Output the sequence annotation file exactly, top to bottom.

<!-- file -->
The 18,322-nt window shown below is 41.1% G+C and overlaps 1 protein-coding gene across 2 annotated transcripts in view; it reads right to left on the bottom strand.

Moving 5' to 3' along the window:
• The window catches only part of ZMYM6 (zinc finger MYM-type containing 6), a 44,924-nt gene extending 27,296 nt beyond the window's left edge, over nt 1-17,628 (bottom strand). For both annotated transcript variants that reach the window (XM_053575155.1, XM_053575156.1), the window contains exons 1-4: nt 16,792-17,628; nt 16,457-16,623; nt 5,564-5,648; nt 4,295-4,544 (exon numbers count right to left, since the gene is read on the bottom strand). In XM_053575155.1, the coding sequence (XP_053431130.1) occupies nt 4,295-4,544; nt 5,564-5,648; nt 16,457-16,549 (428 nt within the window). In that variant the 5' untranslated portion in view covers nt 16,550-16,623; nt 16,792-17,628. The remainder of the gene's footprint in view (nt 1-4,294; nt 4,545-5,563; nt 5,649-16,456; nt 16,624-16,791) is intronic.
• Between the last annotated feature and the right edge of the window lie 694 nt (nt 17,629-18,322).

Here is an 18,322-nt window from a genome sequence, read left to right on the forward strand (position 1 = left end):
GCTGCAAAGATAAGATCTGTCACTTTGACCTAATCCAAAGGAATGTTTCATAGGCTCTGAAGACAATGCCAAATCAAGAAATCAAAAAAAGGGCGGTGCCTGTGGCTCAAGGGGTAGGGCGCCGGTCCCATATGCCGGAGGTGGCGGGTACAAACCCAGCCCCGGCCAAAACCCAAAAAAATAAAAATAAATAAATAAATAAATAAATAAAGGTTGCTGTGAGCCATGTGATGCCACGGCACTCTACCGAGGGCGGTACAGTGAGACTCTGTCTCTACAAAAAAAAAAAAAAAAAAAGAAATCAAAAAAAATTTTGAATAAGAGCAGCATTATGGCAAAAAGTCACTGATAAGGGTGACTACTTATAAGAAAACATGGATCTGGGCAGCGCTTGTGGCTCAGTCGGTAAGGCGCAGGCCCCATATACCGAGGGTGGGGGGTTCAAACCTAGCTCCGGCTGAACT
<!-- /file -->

The 18,322-nt window shown below is 41.1% G+C and overlaps 1 protein-coding gene across 2 annotated transcripts in view; it reads right to left on the bottom strand.

Moving 5' to 3' along the window:
• The window catches only part of ZMYM6 (zinc finger MYM-type containing 6), a 44,924-nt gene extending 27,296 nt beyond the window's left edge, over nt 1-17,628 (bottom strand). For both annotated transcript variants that reach the window (XM_053575155.1, XM_053575156.1), the window contains exons 1-4: nt 16,792-17,628; nt 16,457-16,623; nt 5,564-5,648; nt 4,295-4,544 (exon numbers count right to left, since the gene is read on the bottom strand). In XM_053575155.1, the coding sequence (XP_053431130.1) occupies nt 4,295-4,544; nt 5,564-5,648; nt 16,457-16,549 (428 nt within the window). In that variant the 5' untranslated portion in view covers nt 16,550-16,623; nt 16,792-17,628. The remainder of the gene's footprint in view (nt 1-4,294; nt 4,545-5,563; nt 5,649-16,456; nt 16,624-16,791) is intronic.
• Between the last annotated feature and the right edge of the window lie 694 nt (nt 17,629-18,322).

Here is an 18,322-nt window from a genome sequence, read left to right on the forward strand (position 1 = left end):
GCTGCAAAGATAAGATCTGTCACTTTGACCTAATCCAAAGGAATGTTTCATAGGCTCTGAAGACAATGCCAAATCAAGAAATCAAAAAAAGGGCGGTGCCTGTGGCTCAAGGGGTAGGGCGCCGGTCCCATATGCCGGAGGTGGCGGGTACAAACCCAGCCCCGGCCAAAACCCAAAAAAATAAAAATAAATAAATAAATAAATAAATAAAGGTTGCTGTGAGCCATGTGATGCCACGGCACTCTACCGAGGGCGGTACAGTGAGACTCTGTCTCTACAAAAAAAAAAAAAAAAAAAGAAATCAAAAAAAATTTTGAATAAGAGCAGCATTATGGCAAAAAGTCACTGATAAGGGTGACTACTTATAAGAAAACATGGATCTGGGCAGCGCTTGTGGCTCAGTCGGTAAGGCGCAGGCCCCATATACCGAGGGTGGGGGGTTCAAACCTAGCTCCGGCTGAACT